Thanksgiving is the holiday that most perfectly reflects the political theology of America. Its distinctive blend of religious politics, and political religion. And there are few better representatives of this fusion than George Washington. Listen to the music of his political theology in this, the beginning of his famous Thanksgiving Day proclamation of 1789:
Whereas it is the duty of all Nations to acknowledge the providence of Almighty God, to obey his will, to be grateful for his benefits, and humbly to implore his protection and favor– and whereas both Houses of Congress have by their joint Committee requested me to recommend to the People of the United States a day of public thanksgiving and prayer to be observed by acknowledging with grateful hearts the many signal favors of Almighty God especially by affording them an opportunity peaceably to establish a form of government for their safety and happiness.
Now therefore I do recommend and assign Thursday the 26th day of November next to be devoted by the People of these States to the service of that great and glorious Being, who is the beneficent Author of all the good that was, that is, or that will be– That we may then all unite in rendering unto him our sincere and humble thanks–for his kind care and protection of the People of this Country previous to their becoming a Nation–for the signal and manifold mercies, and the favorable interpositions of his Providence which we experienced in the course and conclusion of the late war–for the great degree of tranquility, union, and plenty, which we have since enjoyed–for the peaceable and rational manner, in which we have been enabled to establish constitutions of government for our safety and happiness, and particularly the national One now lately instituted–for the civil and religious liberty with which we are blessed; and the means we have of acquiring and diffusing useful knowledge; and in general for all the great and various favors which he hath been pleased to confer upon us.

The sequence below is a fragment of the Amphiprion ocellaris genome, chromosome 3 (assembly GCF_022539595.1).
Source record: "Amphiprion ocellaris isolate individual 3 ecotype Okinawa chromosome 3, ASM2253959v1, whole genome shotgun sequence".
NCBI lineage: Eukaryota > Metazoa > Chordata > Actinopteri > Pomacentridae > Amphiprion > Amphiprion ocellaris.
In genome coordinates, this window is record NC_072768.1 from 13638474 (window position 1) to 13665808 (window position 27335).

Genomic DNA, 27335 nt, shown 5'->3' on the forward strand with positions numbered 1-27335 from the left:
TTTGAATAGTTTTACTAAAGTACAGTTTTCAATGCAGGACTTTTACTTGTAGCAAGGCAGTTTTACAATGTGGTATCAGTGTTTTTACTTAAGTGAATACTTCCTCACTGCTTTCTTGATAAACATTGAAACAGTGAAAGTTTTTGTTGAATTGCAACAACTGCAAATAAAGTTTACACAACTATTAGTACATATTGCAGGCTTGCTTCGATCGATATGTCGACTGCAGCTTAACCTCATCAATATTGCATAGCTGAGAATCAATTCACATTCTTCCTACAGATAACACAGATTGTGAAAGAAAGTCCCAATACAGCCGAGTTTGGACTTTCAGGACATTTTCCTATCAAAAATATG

As it happens, an excellent edited collection has just been published by Carson Holloway and our dear friend and outgoing executive director of the James Madison program at Princeton, Bradford P. Wilson: The Political Writings of George Washington (Cambridge University Press). I’m told a paperback edition is in the offing as well, but this one looks well worth a holiday splurge.
The Political Writings of George Washington includes Washington’s enduring writings on politics, prudence, and statesmanship in two volumes. It is the only complete collection of his political thought, which historically, has received less attention than the writings of other leading founders such as Thomas Jefferson, James Madison, John Adams, and Alexander Hamilton. Covering his life of public service—from his young manhood, when he fought in the French and Indian Wars, through his time as commander-in-chief of the revolutionary army; his two terms as America’s first president, and his brief periods of retirement, during which he followed and commented on American politics astutely—the volumes also include first-hand accounts of Washington’s death and reflections on his legacy by those who knew or reflected deeply on his significance. The result is a more thorough understanding of Washington’s political thought and the American founding.